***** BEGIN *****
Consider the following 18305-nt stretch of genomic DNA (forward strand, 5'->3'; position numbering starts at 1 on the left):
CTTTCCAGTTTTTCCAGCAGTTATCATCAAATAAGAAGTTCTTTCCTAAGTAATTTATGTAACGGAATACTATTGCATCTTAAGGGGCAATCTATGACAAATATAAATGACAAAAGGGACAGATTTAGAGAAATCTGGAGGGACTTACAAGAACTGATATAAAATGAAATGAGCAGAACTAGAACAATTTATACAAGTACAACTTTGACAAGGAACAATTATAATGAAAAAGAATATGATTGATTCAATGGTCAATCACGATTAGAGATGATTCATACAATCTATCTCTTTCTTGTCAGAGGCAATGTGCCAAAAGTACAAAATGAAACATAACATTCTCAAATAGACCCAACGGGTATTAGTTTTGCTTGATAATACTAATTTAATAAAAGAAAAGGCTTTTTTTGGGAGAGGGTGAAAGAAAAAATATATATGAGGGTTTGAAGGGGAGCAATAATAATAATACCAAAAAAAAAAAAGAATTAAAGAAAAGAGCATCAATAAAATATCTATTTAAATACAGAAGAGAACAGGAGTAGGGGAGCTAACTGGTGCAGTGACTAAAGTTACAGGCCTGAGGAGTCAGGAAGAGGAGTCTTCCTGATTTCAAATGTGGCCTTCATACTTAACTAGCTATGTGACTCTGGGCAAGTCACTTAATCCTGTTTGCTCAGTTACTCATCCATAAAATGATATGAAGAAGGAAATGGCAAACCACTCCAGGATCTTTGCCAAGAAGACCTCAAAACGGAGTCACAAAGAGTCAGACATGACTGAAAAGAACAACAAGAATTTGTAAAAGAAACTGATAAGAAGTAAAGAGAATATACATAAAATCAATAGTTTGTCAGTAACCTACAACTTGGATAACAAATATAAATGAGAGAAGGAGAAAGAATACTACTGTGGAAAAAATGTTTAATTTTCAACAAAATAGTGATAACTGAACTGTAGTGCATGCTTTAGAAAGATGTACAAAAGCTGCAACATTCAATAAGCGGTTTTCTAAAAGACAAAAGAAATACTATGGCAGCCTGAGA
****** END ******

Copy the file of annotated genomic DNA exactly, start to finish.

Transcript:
Consider the following 18305-nt stretch of genomic DNA (forward strand, 5'->3'; position numbering starts at 1 on the left):
CTTTCCAGTTTTTCCAGCAGTTATCATCAAATAAGAAGTTCTTTCCTAAGTAATTTATGTAACGGAATACTATTGCATCTTAAGGGGCAATCTATGACAAATATAAATGACAAAAGGGACAGATTTAGAGAAATCTGGAGGGACTTACAAGAACTGATATAAAATGAAATGAGCAGAACTAGAACAATTTATACAAGTACAACTTTGACAAGGAACAATTATAATGAAAAAGAATATGATTGATTCAATGGTCAATCACGATTAGAGATGATTCATACAATCTATCTCTTTCTTGTCAGAGGCAATGTGCCAAAAGTACAAAATGAAACATAACATTCTCAAATAGACCCAACGGGTATTAGTTTTGCTTGATAATACTAATTTAATAAAAGAAAAGGCTTTTTTTGGGAGAGGGTGAAAGAAAAAATATATATGAGGGTTTGAAGGGGAGCAATAATAATAATACCAAAAAAAAAAAAGAATTAAAGAAAAGAGCATCAATAAAATATCTATTTAAATACAGAAGAGAACAGGAGTAGGGGAGCTAACTGGTGCAGTGACTAAAGTTACAGGCCTGAGGAGTCAGGAAGAGGAGTCTTCCTGATTTCAAATGTGGCCTTCATACTTAACTAGCTATGTGACTCTGGGCAAGTCACTTAATCCTGTTTGCTCAGTTACTCATCCATAAAATGATATGAAGAAGGAAATGGCAAACCACTCCAGGATCTTTGCCAAGAAGACCTCAAAACGGAGTCACAAAGAGTCAGACATGACTGAAAAGAACAACAAGAATTTGTAAAAGAAACTGATAAGAAGTAAAGAGAATATACATAAAATCAATAGTTTGTCAGTAACCTACAACTTGGATAACAAATATAAATGAGAGAAGGAGAAAGAATACTACTGTGGAAAAAATGTTTAATTTTCAACAAAATAGTGATAACTGAACTGTAGTGCATGCTTTAGAAAGATGTACAAAAGCTGCAACATTCAATAAGCGGTTTTCTAAAAGACAAAAGAAATACTATGGCAGCCTGAGA